Last month, Alastair Macaulay, dance critic for The New York Times,
was less than graceful in his review
of the New York City Ballet's production of "George Balanchine's The Nutcracker" when he expressed his opinion that two of the dancers were less than "ideal" for body size. Macaulay reported that Jenifer Ringer, who portrayed the Sugar Plum Fairy, "looked as if she'd eaten one sugar plum too many" and that Jared Angle, who was the Cavalier, "seems to have been sampling half the sweet realm." His comment regarding Jenifer Ringer, who has been open about her past personal battle with both anorexia and compulsive eating, caused an outcry from some of Macaulay's readership, who perceived his comment to be disrespectful and insensitive in light of Ringer's history of eating disorders.
Macaulay defended his position in a subsequent article
in which he pointed out that a ballet dancer's appearance is integral to the profession. He stated that "ballet demands sacrifice in its pursuit of widely accepted ideals of beauty .....[and, therefore,] if you want to make your appearance irrelevant to criticism, do not choose ballet as a career."
Fault lies in this mindset. It undermines the serious health risks that an eating disorder poses. Anorexia is not a lifestyle
for which you choose to make "sacrifices." It is a disease
During an interview
with the Today Show's Ann Curry, Ringer stated that she is now at a healthy weight. In my opinion, to suggest that she "has eaten one too many sugar plums" is irresponsible. It implies that health should be jeopardized for the sake of appearance. At Ringer's current weight, if she were to eat less, she could, theoretically, drop to an unhealthy low weight. As Ringer noted in the Today Show interview, when you are too thin, you are physically weak and, therefore, cannot perform well.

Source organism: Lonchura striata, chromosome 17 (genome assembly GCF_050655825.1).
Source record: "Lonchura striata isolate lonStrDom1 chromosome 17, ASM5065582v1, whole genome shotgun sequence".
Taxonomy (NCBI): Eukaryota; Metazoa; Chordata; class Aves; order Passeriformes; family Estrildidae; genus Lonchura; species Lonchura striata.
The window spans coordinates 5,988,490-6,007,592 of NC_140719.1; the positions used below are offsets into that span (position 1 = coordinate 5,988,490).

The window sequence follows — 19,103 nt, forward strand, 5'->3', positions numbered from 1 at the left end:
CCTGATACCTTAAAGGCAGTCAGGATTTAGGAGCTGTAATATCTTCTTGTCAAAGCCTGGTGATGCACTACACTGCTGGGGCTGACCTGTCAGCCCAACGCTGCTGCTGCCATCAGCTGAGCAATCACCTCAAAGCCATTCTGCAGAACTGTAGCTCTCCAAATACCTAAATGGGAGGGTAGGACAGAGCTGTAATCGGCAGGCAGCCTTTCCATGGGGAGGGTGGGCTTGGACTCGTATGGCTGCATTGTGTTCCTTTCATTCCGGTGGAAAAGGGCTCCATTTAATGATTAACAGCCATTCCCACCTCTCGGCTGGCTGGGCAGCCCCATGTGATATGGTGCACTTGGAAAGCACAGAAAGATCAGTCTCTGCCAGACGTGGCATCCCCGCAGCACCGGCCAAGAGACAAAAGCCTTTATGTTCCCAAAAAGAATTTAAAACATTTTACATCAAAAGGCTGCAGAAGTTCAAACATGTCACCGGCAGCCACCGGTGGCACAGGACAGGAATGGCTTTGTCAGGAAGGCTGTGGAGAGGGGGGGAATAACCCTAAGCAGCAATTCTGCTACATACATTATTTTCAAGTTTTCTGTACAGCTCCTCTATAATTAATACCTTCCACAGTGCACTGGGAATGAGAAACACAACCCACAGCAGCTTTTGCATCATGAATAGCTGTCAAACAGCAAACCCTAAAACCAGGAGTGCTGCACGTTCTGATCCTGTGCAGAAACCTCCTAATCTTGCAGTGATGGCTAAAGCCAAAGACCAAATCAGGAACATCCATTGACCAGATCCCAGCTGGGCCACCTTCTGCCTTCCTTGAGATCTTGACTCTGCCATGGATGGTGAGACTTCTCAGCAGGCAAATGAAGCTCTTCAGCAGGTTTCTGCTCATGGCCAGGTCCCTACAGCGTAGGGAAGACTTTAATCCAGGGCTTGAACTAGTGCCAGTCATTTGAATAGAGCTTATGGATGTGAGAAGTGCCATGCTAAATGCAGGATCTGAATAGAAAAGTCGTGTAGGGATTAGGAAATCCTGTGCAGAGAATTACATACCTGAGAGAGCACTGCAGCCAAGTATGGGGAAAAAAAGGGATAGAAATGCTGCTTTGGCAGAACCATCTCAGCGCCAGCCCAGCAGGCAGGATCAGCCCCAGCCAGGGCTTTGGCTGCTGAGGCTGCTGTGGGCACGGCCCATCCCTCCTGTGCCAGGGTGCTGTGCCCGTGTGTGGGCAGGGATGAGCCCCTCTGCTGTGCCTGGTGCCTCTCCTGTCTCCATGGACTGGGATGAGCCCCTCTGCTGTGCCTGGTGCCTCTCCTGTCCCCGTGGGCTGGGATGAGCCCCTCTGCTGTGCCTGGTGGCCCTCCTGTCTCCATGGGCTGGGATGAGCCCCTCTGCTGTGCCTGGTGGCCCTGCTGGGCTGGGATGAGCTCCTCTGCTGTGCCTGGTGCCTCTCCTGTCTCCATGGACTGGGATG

Macaulay shirks the blame of his stance onto the profession of ballet, stating that he may be severe, "but ballet, as dancers know, is more so." Perhaps this can serve as a wake-up call that "ideal" beauty should arise from a state of good health, not from unbearable sacrifices that compromise it. Ringer summed it up well when she told Curry that "in the New York City Ballet, we have every body type you can imagine...They can all dance like crazy, they are all gorgeous. I think dance should be more of a celebration of that--seeing these beautiful women with these different bodies all dancing to this gorgeous music and that is what should be celebrated."
Labels: Alastair Macaulay, anorexia, ballet, eating disorders, Jenifer Ringer, New York City Ballet, The New York Times, The Today Show